I keep assuring you, my dear reader
s, that I am not a mechanic. It is about time I write a post that helps illustrate that point.
The last track day I did on the RGV was not the biggest success. The bike was failing to accelerate in the top gears and by the “seat of the pants dyno” was even a little weak in the lower gears. Apart from some cursory inspections and a new set of spark plugs, I hadn’t really done much on the bike since the previous track day, so it was not much of a surprise. I can’t even say “I should have known better”, because I do know better… As they say: “Proper preparation prevents poor performance”
Anyway, both the bike and I survived the day, so back at home, it was time to work out what went wrong… It didn’t take long – the left carburettor float bowl was leaking fuel. Put simply, the top cylinder was unable to get the fuel it needed when running at full throttle. The float bowl o-ring had a gap if about 3mm, through which the fuel was able to escape.
Where the carburetors are situated, meant the fuel leak was relatively safe. The fuel would fall on the crank case, which was hot enough for most of it to evaporate off.
The reason there was a gap in the o-ring was no mystery: I had cut it. Of course, I hadn’t done this without a good reason. At a previous track day I had to take the carburettor apart to clean one of the jets that had become blocked. The o-ring had stretched and no amount of careful prodding, cussing and holding my mouth correctly was going to get the o-ring to fit. One truism of track side maintenance has always been “No matter what spares you have with you, you’ll need something you don’t have.” Faced with the choice of “go home” or “improvise” I chose the latter and cut a small section of the o-ring out.
Why did the o-ring swell? Truthfully, I do not know. I am guessing it reacted to something, but I could not correlate what the Internet tells me and anything that I remember doing. I think I may have fitted the o-ring with some rubber grease, but that is designed not to react with it! Most likely, I got some carby-cleaner on the o-ring and it reacted to this, although I don’t know for certain. As I had now discovered, it eventually returned to its normal size, thus leaving me with a gap.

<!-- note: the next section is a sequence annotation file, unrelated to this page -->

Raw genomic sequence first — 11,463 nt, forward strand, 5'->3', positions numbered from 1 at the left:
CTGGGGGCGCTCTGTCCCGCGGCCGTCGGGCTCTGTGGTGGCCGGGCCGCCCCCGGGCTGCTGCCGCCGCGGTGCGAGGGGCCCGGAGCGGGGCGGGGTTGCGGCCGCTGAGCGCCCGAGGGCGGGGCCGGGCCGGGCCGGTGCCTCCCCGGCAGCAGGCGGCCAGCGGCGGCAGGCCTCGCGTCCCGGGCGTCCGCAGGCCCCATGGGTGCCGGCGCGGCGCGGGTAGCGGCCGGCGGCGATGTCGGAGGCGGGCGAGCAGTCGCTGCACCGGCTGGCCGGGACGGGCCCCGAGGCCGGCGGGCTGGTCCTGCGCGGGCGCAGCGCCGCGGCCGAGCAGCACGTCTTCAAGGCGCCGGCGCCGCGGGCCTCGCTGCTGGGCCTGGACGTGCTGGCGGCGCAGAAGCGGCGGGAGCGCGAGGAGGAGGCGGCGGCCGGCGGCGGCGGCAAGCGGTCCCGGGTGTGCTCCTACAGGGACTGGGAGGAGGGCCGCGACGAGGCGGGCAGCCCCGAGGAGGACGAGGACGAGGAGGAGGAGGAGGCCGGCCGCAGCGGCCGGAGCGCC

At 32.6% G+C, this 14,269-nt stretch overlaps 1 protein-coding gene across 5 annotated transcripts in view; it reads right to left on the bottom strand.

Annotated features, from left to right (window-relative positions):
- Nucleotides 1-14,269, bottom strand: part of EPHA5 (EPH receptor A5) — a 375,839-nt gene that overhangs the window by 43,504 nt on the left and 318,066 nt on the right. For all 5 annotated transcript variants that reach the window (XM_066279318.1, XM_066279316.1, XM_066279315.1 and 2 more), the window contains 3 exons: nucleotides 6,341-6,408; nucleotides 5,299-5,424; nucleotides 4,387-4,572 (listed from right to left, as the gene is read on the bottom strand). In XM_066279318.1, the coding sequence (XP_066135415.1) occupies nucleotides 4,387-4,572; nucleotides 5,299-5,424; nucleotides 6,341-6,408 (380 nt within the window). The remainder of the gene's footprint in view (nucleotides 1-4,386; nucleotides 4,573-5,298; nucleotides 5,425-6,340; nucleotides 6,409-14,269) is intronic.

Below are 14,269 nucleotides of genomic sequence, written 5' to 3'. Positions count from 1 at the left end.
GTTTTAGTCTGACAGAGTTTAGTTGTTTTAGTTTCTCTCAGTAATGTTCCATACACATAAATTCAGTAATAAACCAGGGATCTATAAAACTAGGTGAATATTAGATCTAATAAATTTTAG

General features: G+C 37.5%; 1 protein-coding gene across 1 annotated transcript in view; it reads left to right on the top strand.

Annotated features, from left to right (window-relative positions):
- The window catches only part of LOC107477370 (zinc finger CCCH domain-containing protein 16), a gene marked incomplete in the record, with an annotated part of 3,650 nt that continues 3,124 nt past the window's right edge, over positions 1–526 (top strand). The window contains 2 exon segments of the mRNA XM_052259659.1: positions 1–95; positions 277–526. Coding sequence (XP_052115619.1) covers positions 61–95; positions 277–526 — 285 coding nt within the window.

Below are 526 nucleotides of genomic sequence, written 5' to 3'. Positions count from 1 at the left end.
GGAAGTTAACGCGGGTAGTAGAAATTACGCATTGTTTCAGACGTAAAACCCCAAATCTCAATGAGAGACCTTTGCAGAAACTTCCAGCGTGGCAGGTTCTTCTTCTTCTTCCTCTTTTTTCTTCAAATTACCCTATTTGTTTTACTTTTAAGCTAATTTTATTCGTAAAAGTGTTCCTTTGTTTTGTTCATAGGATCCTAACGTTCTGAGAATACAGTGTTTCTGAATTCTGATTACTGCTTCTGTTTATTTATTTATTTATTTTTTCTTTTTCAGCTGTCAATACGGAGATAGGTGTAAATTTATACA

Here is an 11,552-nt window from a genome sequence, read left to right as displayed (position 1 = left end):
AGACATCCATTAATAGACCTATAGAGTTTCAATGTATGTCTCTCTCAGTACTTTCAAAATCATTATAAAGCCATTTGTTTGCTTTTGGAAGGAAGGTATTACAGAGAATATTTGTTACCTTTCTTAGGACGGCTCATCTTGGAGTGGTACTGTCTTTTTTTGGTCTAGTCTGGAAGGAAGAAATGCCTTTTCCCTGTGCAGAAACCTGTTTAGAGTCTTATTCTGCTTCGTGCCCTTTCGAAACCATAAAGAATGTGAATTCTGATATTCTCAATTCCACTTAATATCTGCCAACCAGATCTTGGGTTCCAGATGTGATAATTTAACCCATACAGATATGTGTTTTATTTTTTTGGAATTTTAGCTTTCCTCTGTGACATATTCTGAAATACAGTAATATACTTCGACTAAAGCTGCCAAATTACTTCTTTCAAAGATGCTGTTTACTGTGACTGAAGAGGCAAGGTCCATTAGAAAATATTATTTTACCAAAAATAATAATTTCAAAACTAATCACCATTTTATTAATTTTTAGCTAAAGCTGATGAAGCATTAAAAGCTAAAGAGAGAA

Whilst on the matter of mechanical confessions… That day, when I refitted the carburettor, I broke the thread of the plastic choke nut. These are hollow, allowing the choke cable to pass through them. As a result they are incredibly easy to over-tighten and snap. Without it in place a lot more air would be drawn through the carburettor, causing the engine to run dangerously lean.
There was insufficient thread left on the choke nut to hold against the spring tension, but another RGV owner came up with a clever way of using cable ties to hold the choke nut in place. It was certainly a bodge job, but it easily held up on the day.
So, what did I learn from my mistakes? Lots of things, really!
- Do your preparation before the track day, not at it.
- If the manual doesn’t suggest using sealant or other consumables, then you probably shouldn’t.
- A twenty-four year old bike that you thrash when you ride it needs plenty of TLC/maintenance when you aren’t riding it.
- A post track day inspection and service is a good idea.
- If you can’t have the right spares with you, at least have plenty of cable-ties!